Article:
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Issue 2, 2015
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Assessing the energy and environmental performance of algae-mediated tertiary treatment of estrogenic compounds

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Abstract

This study uses a systems-level modeling approach to illustrate a novel synergy between municipal wastewater treatment and large-scale algaculture for production of bio-energy, whereby algae-mediated tertiary treatment provides efficient removal of unregulated, strongly estrogenic steroid hormones from the secondary effluent. Laboratory results from previously published studies suggested that algae-mediated treatment could deliver roughly 75–85% removal of a model estrogen (17β-estradiol) within typical algae pond residence times. As such, experimental results are integrated into a comprehensive life cycle assessment (LCA) framework, to assess the environmental performance of an algae-based tertiary treatment system relative to three conventional tertiary treatments: ozonation, UV irradiation, and adsorption onto granular activated carbon. Results indicate that the algae-mediated tertiary treatment is superior to the selected benchmarks on the basis of raw energy return on investment (EROI) and normalized energy use per mass of estrogenic toxicity removed. It is the only tertiary treatment system that creates more energy than it consumes, and it delivers acceptable effluent quality for nutrient and coliform concentrations while rendering a significant reduction in estrogenic toxicity. These results highlight the dual water and energy sustainability benefits that accrue from the integration of municipal wastewater treatment and large-scale algae farming.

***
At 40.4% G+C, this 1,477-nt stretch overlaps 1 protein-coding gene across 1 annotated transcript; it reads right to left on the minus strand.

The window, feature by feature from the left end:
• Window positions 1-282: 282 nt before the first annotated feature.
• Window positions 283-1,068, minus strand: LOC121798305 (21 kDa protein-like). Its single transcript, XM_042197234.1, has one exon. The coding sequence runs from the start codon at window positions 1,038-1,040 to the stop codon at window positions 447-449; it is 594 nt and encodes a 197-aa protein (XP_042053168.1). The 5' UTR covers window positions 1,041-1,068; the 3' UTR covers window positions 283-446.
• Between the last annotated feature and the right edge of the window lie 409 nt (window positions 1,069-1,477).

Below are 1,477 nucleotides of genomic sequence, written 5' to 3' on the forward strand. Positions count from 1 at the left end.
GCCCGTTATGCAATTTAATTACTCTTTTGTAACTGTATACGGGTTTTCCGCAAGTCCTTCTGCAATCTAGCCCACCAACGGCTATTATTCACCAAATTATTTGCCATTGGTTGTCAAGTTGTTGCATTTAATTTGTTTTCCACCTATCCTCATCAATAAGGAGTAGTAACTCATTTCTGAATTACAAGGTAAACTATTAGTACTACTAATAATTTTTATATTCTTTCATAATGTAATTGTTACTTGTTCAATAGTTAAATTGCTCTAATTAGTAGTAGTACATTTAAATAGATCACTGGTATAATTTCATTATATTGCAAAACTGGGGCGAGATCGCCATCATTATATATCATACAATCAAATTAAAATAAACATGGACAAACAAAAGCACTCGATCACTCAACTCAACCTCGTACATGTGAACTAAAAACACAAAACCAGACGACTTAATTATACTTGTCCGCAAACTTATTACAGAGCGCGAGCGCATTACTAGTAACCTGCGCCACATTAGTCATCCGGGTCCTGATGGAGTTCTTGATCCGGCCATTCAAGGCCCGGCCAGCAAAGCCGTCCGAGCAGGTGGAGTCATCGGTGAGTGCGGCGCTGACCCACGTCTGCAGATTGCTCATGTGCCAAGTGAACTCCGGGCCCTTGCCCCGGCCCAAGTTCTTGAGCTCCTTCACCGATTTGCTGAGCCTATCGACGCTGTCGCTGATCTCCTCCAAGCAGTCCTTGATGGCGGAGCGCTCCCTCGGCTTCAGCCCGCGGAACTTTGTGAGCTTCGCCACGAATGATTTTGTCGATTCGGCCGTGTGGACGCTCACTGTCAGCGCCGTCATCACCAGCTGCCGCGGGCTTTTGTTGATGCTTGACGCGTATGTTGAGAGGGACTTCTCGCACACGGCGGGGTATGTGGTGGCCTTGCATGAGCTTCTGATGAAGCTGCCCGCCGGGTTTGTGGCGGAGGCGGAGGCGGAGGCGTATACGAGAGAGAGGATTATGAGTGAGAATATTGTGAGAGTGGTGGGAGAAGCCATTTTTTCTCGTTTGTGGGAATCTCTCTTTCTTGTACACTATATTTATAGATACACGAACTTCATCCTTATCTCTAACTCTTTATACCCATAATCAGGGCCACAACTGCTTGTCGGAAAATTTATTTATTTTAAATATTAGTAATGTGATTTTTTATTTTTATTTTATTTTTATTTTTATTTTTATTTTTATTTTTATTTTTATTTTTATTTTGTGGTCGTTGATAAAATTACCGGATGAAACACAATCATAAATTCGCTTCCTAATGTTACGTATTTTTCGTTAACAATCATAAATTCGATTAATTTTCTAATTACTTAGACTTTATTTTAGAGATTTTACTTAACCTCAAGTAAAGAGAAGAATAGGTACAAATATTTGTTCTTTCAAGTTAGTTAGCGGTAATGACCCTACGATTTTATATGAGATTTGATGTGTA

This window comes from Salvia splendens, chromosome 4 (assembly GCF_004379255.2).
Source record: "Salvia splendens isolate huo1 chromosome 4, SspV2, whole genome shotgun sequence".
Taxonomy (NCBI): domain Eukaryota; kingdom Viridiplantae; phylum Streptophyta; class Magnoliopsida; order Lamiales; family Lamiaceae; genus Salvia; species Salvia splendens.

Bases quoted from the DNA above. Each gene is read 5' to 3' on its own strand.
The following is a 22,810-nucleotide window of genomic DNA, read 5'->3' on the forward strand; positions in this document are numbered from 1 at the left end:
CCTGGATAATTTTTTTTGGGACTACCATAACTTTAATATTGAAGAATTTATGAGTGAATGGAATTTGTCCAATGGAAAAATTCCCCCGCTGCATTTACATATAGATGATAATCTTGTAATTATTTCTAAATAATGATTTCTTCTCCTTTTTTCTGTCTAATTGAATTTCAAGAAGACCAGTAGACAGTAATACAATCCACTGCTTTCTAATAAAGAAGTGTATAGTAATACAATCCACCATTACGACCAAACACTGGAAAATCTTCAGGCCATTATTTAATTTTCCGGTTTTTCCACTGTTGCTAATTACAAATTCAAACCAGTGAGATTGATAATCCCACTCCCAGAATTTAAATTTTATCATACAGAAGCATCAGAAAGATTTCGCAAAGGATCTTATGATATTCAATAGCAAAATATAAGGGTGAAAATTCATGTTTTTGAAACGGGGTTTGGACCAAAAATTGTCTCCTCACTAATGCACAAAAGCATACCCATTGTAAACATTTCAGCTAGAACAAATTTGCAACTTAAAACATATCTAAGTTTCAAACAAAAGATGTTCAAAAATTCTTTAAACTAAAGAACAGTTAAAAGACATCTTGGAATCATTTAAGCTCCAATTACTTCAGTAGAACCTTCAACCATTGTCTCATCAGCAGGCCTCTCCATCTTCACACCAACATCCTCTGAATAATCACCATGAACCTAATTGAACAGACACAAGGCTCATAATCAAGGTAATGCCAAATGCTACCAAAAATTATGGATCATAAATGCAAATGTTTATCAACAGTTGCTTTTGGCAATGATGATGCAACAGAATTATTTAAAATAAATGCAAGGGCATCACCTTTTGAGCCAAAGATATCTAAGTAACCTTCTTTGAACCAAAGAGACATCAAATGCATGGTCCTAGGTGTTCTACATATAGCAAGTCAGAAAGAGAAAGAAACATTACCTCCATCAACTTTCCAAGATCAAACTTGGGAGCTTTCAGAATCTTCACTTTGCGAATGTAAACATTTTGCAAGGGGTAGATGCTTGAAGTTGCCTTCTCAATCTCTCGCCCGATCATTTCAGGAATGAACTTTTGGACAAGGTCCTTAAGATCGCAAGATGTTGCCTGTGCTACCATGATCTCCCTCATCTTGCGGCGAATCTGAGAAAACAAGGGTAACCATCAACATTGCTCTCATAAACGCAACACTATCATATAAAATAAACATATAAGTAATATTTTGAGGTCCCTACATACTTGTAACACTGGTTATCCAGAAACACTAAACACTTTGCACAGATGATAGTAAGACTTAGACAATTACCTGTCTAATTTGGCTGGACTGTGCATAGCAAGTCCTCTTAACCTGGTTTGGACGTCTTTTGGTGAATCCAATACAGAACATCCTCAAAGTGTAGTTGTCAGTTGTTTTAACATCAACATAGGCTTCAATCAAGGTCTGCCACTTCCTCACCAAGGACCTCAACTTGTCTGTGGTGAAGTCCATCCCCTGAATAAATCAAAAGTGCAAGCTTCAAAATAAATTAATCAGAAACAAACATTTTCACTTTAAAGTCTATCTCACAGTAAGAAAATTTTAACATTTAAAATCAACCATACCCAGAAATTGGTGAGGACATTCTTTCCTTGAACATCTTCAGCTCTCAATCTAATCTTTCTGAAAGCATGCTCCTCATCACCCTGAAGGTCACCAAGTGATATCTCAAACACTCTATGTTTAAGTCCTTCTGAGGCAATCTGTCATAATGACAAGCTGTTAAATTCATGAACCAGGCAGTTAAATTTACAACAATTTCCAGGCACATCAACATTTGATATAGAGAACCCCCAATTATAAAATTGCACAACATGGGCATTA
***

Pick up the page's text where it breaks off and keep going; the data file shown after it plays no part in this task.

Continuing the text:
Graphical abstract: Assessing the energy and environmental performance of algae-mediated tertiary treatment of estrogenic compounds

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Supplementary files

Article information


Submitted
11 Oct 2014
Accepted
18 Nov 2014
First published
18 Nov 2014

Environ. Sci.: Processes Impacts, 2015,17, 421-428
Article type
Paper

Assessing the energy and environmental performance of algae-mediated tertiary treatment of estrogenic compounds

L. M. Colosi, E. P. Resurreccion and Y. Zhang, Environ. Sci.: Processes Impacts, 2015, 17, 421
DOI: 10.1039/C4EM00541D

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